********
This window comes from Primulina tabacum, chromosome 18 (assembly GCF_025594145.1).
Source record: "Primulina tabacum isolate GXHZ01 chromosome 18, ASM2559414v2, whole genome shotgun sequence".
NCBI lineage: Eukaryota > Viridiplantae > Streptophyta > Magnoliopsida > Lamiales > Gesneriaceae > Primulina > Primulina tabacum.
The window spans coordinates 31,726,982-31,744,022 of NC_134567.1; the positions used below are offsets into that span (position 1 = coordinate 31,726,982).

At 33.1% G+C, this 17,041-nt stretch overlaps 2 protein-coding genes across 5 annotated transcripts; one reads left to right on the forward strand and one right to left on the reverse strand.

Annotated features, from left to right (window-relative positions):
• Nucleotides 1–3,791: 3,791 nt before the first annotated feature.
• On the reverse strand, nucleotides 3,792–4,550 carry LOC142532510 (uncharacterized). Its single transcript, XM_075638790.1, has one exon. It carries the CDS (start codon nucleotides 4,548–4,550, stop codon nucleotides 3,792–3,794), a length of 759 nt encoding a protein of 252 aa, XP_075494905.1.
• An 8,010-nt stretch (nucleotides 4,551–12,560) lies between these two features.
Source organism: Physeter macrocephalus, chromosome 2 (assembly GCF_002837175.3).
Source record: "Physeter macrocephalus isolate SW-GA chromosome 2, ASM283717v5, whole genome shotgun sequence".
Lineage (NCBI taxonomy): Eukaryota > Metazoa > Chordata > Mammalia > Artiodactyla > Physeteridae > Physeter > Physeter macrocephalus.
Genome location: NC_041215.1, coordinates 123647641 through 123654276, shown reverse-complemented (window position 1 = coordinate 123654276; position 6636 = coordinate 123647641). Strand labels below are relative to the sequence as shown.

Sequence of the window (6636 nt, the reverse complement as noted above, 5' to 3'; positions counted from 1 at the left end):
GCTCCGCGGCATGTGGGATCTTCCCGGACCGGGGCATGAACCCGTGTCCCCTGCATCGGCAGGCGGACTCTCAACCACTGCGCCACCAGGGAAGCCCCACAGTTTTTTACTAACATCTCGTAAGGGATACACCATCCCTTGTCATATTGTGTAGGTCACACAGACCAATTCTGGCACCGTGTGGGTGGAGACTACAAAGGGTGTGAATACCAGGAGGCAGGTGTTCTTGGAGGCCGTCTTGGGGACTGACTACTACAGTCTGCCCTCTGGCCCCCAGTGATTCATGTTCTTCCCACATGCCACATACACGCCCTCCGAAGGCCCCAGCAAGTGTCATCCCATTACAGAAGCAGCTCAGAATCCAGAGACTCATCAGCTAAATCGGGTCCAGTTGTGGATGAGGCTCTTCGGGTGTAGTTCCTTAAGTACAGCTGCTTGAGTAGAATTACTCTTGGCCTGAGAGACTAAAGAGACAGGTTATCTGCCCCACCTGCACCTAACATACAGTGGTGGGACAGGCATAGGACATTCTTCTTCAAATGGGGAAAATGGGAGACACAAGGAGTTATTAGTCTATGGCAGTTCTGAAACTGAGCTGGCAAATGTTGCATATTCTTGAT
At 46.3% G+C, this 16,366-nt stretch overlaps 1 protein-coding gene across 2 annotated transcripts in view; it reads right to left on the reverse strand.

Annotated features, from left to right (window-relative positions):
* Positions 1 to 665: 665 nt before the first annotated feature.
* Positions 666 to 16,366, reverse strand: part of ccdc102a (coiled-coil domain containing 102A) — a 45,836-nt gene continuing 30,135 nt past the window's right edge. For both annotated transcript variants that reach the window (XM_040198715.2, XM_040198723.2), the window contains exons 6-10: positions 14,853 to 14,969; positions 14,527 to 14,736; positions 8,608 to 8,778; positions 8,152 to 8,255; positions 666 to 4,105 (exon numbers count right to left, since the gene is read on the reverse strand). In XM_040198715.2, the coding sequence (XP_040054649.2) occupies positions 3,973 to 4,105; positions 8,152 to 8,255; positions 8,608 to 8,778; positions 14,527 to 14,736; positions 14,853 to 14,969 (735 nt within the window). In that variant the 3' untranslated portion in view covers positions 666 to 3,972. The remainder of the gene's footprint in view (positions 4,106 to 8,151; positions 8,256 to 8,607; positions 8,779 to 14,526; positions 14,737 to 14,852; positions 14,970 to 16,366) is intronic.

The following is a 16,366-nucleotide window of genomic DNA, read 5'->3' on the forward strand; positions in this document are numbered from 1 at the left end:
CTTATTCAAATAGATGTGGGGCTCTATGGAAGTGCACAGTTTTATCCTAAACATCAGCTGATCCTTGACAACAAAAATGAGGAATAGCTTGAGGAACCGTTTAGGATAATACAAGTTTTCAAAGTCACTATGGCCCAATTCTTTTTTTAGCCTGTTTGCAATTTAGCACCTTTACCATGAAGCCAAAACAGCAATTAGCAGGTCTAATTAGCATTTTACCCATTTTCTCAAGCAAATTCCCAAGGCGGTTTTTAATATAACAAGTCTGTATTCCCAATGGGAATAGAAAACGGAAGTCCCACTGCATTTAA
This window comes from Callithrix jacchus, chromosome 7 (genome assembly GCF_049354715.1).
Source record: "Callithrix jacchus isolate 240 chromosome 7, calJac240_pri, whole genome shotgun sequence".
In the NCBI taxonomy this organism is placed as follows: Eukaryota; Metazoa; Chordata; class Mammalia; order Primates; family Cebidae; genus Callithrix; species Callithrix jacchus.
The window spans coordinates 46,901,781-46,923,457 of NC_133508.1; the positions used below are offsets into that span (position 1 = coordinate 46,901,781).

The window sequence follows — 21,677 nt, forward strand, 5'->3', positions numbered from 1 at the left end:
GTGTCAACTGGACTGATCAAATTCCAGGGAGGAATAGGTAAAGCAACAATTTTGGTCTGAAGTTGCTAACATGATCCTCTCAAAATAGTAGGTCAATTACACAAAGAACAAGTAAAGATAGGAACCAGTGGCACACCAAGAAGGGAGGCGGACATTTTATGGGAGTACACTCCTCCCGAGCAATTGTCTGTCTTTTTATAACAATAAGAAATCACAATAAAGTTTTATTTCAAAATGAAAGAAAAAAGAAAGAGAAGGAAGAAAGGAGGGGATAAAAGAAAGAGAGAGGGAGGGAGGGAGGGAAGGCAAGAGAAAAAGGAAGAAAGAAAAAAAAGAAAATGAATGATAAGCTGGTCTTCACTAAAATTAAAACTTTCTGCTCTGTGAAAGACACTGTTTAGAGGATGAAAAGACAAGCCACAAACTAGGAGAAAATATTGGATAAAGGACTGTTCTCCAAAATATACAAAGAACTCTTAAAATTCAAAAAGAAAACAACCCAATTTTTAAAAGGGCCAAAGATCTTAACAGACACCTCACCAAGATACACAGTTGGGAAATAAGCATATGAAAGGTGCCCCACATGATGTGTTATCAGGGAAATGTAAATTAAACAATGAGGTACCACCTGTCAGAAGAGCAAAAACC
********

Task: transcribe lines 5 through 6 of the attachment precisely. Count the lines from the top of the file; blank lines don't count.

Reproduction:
At 33.1% G+C, this 17,041-nt stretch overlaps 2 protein-coding genes across 5 annotated transcripts; one reads left to right on the forward strand and one right to left on the reverse strand.

Annotated features, from left to right (window-relative positions):